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Is Tehran quietly backing the Taliban?

In Afghanistan on Saturday, the Taliban attacked police in the southern province of Helmand, killing at least 20 officers and wounding two others. It’s the latest in a series of deadly Taliban attacks there. Now, we’re learning the Taliban may be getting an influx of outside support for some of these attacks. The alleged source? Iran. For more Hari Sreenivasan is joined from Istanbul by the Wall Street Journal’s Margherita Stancati.

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  • HARI SREENIVASAN, PBS NEWSHOUR ANCHOR:

    In Afghanistan today, the Taliban attacked police in the southern province of Helmand, killing at least 20 officers and wounding two others. It's the latest in a series of deadly Taliban attacks there.

    Now we're learning the Taliban may be getting an influx of outside support for these attacks. The alleged source? Iran.

    Joining me now via Skype from Istanbul is "The Wall Street Journal's" Margherita Stancati.

    So, what sort of support is Iran delivering to the Taliban in Afghanistan?

  • MARGHERITA STANCANTI, THE WALL STREET JOURNAL:

    It's many different types of support. It started gradually, mostly just through financing, but over the years, it has expanded to include equipment such as weapons and ammunition. And now, more recently, also training and recruitment of the Taliban fighters.

  • HARI SREENIVASAN:

    OK. So what is Iran's interest in supporting the Taliban in Afghanistan?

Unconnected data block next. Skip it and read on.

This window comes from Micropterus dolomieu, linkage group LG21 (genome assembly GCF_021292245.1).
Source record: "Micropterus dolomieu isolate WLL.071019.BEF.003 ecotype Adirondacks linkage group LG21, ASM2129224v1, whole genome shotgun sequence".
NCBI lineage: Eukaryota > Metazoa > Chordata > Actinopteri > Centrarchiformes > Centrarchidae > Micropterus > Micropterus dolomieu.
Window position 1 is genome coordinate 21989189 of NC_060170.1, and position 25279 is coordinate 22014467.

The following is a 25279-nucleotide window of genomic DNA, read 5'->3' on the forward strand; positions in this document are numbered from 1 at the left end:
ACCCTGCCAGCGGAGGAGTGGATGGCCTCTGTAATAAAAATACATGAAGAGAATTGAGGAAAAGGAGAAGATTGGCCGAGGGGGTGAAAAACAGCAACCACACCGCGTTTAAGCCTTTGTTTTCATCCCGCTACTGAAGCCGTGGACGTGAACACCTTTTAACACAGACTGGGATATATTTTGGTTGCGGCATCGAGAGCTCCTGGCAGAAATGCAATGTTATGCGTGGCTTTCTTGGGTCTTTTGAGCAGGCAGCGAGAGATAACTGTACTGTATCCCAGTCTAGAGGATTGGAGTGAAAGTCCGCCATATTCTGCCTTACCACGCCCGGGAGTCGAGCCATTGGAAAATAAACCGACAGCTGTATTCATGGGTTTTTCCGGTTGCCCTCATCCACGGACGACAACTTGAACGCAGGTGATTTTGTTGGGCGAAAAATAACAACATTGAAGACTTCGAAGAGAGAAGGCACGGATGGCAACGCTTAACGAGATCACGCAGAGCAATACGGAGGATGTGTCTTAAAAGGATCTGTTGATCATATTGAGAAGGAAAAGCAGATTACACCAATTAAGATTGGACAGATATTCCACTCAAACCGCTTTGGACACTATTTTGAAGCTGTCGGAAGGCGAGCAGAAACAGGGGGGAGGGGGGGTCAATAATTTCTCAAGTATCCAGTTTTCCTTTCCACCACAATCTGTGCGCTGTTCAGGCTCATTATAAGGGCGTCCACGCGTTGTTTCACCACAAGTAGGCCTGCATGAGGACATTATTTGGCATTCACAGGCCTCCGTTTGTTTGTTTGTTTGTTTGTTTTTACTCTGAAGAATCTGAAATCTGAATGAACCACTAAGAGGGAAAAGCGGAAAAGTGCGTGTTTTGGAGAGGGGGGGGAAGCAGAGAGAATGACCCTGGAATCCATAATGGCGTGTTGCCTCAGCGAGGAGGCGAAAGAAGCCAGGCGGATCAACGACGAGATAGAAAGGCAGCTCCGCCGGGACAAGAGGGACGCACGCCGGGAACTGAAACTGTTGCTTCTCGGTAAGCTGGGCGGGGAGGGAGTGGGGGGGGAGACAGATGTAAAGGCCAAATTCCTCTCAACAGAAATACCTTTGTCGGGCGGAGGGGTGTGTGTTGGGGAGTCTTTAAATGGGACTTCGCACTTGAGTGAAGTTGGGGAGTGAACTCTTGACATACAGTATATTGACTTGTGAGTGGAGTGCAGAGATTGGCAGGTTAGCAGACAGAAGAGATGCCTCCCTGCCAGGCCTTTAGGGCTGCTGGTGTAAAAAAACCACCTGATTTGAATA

• MARGHERITA STANCANTI:

    Well, Iran wants to be relevant in Afghanistan in general. And with Afghanistan's future looking more uncertain now than it has for a long time, it wanted to be able to have the influence on all key actors, and that now includes the Taliban.

  • HARI SREENIVASAN:

    And they're involved in several other parts in this fight against Syria. I mean they're supporting all kinds of actors in different places.

  • MARGHERITA STANCANTI:

    Yes. They pursue a very activist foreign policy in the region. And, you know, it's not the first time they have recruited Afghan fighters. They have also recruited Afghans fighting Syria with the Assad's regime.

    But with the Taliban, it's a slightly different focus because here they're actually siding with the Sunni Taliban, and that's not an obvious alliance. Iran is a Shia theocracy. In the past, they nearly went to war with Iran. But over the course of the past 13 years, they began reaching out to the Taliban as well because they have an enemy in common and that was the United States.

    Then more recently, what has brought Iran close to the Taliban has been the emergence of the Islamic State within the Afghan territory as well.

  • HARI SREENIVASAN:

    None of this happens in a vacuum. Does this have an impact or this information have an impact on the ongoing nuclear negotiations?

  • MARGHERITA STANCANTI:

    It's too early to say. But it could definitely add fuel to critics who say that a possible deal would give more freedom to Iran to pursue its policy and that's definitely how — some of the responses that we have been getting from the U.S.

  • HARI SREENIVASAN:

    So that the economic sanctions, if they were to be lifted, allows Iran to pursue this foreign policy of theirs more freely.

  • MARGHERITA STANCANTI:

    Well, that's the fear and this is what critics have put up and, you know, many of the critics have looked at this example of Iran supporting the Taliban in Afghanistan as an example of that.

  • HARI SREENIVASAN:

    All right. Margherita Stancati of "The Wall Street Journal" joining us via Skype from Istanbul — thanks so much.

  • MARGHERITA STANCANTI:

    Thank you.

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